When I was young and visiting Holland with my oma, or grandma — who emigrated from the low countries to North America after World War II — our first stop was always the herring stand. My grandpa would stand by, pinching his nose, as my grandma ordered a couple of these small fish topped with chopped raw onions, which she ate with a toothpick decorated with a paper Dutch flag. I don’t know if my affinity with herring was instant, but it certainly solidified over the years. Herring’s particular salty, mildly fishy taste screams Holland, so you should not let a trip pass without trying it.
How are herring preserved?
A herring is a small, silvery fish that swims abundantly in the northern waters of the Atlantic and Pacific Oceans. To preserve herring in Holland, all but the pancreas is gutted from the fish. The enzymes in the pancreas help preserve the herring, and not as much salt is required to take out the moisture during the brining process. Herring is an excellent source of healthy Omega-3 fatty acids.
How did herring form part of Holland’s history?
Fish has always been an important part of Dutch cooking, which makes perfect sense since the country is so near the water. And so when a Dutchman invented the pancreatic process for preserving these small fish, it was readily absorbed into the Dutch way of life, especially for the fishermen at that time who spent months on their boats. As they sailed, they would gut and brine the herring as the fish were caught, allowing the fishermen to remain well-fed at sea for long periods of time. There are some people who say that raw herring was partly responsible for Holland’s Golden Age in the 1600s – a period rich in art and invention – as the constant supply of food allowed the adventurers to keep sailing.
Where to eat herring in Holland?
Walking around almost any city or town in Holland, you’ll come across pictures of a Dutch girl holding a herring high above her mouth, indicating this is where you can buy herring. Some street stands specialize only in herring, and these are known as Haringhandels. Other street stands cook up a wide variety of fish: try some fried lekkerbekjes or kibbeling too. You can often pick up herring (along with smoked eel and other delicacies) at the fishmongers’ shops, which is your best option if you’re staying in a small town.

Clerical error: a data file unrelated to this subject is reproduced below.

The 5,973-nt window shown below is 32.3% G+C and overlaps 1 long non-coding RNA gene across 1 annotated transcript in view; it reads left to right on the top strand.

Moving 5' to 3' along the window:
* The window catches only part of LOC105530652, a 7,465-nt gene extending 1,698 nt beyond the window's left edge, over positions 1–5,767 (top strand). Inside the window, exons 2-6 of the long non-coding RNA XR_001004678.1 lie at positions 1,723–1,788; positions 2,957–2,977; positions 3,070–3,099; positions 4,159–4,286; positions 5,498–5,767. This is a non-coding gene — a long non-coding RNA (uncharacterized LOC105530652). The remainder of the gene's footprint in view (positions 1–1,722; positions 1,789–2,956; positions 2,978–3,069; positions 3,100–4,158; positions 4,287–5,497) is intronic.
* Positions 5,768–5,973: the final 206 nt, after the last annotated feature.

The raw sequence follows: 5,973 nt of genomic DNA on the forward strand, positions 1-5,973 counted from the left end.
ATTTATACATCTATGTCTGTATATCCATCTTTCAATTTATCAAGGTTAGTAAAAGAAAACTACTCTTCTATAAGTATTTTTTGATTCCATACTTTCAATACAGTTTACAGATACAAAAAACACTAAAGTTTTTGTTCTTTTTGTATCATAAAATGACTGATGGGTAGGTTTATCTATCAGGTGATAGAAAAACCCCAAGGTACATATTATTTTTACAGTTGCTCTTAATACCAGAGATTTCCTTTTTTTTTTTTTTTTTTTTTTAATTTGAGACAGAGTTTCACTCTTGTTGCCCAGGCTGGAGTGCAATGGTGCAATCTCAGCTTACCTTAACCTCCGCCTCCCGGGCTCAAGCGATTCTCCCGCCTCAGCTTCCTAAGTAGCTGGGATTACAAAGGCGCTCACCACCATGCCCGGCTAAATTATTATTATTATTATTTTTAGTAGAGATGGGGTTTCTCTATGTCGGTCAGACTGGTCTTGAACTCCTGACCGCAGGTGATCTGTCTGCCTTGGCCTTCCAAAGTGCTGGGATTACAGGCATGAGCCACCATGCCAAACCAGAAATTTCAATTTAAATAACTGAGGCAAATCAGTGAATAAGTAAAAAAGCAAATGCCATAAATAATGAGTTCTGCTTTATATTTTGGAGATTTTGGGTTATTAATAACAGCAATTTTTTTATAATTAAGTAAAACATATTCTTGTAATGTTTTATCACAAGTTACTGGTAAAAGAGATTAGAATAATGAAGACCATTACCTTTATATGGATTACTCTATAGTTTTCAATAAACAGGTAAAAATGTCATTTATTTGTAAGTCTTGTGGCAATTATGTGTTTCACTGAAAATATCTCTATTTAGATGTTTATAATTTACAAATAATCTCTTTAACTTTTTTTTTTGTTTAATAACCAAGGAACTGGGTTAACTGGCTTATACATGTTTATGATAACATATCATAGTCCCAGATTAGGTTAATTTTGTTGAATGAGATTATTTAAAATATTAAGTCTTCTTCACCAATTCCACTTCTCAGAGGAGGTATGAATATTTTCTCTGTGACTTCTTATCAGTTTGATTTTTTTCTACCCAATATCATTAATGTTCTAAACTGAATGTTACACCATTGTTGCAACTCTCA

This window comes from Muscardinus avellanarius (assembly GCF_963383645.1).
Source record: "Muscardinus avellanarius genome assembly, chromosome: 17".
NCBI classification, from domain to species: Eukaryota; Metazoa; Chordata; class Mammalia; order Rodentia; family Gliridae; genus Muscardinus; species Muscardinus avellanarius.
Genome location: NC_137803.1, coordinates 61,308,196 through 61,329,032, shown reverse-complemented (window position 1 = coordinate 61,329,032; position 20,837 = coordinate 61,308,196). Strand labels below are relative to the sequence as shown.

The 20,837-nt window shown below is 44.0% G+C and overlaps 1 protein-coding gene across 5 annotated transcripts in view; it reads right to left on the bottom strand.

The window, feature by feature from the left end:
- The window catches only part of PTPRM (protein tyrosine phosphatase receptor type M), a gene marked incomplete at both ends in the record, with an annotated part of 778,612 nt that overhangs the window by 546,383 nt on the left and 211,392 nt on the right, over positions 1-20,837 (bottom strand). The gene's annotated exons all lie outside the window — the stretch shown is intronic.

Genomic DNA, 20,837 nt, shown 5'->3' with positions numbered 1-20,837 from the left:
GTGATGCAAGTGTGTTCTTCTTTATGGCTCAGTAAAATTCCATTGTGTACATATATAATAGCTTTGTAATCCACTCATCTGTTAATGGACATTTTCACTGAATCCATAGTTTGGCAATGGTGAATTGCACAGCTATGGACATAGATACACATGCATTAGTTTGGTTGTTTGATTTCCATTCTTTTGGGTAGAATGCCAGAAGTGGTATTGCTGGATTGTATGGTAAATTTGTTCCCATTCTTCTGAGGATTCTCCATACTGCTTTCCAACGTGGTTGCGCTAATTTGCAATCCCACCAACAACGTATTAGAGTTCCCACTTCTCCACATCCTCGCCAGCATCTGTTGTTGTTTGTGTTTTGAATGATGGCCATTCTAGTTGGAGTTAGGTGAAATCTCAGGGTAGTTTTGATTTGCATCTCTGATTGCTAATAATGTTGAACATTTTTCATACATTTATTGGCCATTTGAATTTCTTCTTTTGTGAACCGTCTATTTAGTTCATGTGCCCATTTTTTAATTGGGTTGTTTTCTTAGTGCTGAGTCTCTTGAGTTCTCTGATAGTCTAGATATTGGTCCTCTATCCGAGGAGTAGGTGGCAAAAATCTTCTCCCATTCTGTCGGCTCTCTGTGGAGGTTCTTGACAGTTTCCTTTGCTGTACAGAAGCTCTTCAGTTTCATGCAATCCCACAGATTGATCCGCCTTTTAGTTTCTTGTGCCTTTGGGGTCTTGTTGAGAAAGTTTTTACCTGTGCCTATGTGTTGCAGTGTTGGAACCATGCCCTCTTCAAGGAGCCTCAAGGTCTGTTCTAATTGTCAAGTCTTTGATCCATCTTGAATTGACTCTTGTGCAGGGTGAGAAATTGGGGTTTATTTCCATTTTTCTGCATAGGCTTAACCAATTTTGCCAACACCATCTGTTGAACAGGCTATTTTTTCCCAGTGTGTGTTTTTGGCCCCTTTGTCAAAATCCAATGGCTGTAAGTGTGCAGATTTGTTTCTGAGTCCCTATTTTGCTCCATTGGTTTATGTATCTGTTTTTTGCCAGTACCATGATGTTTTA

How to eat herring?
One quintessentially Dutch way to eat a raw herring is like the Dutch girl on the signs: hold the fish by the tail high above your head and lower it into your mouth. But though these fish are small, they’re not that small, so most Amsterdammers eat their herring sliced and topped with chopped onions or pickles, using a toothpick decorated with a Dutch flag. Another more filling way to eat herring is sandwiched in a bread roll: a so-called broodje haring.
When to eat a herring?
“Any time!” would be a valid answer! But there is a best time to eat herring, and that’s when the Hollandse nieuwe haring hits all the haringhandels. The nieuwe haring is the first catch of the year, and is generally available in early June. If you’re visiting at this time, you surely won’t miss it, as the nieuwe haring is front-page material.
Where to eat herring in Amsterdam?
There are many haringhandels all around Holland’s capital, and many fish shops that sell herring too. One notable street stall is Stubbe’s Haring, whose address is Singel T.O. 8. The Stubbe family has been selling herring and other fish from this location near Central Station and the Singel canal since 1903. For another option, go to the Albert Cuyp Market in the De Pijp district – the market stalls sell lots of Dutch specialties, including plenty of choices when it comes to where to buy your herring. Alternatively, join our Jordaan Food Tour and try herring for yourself from Meer dan Vis!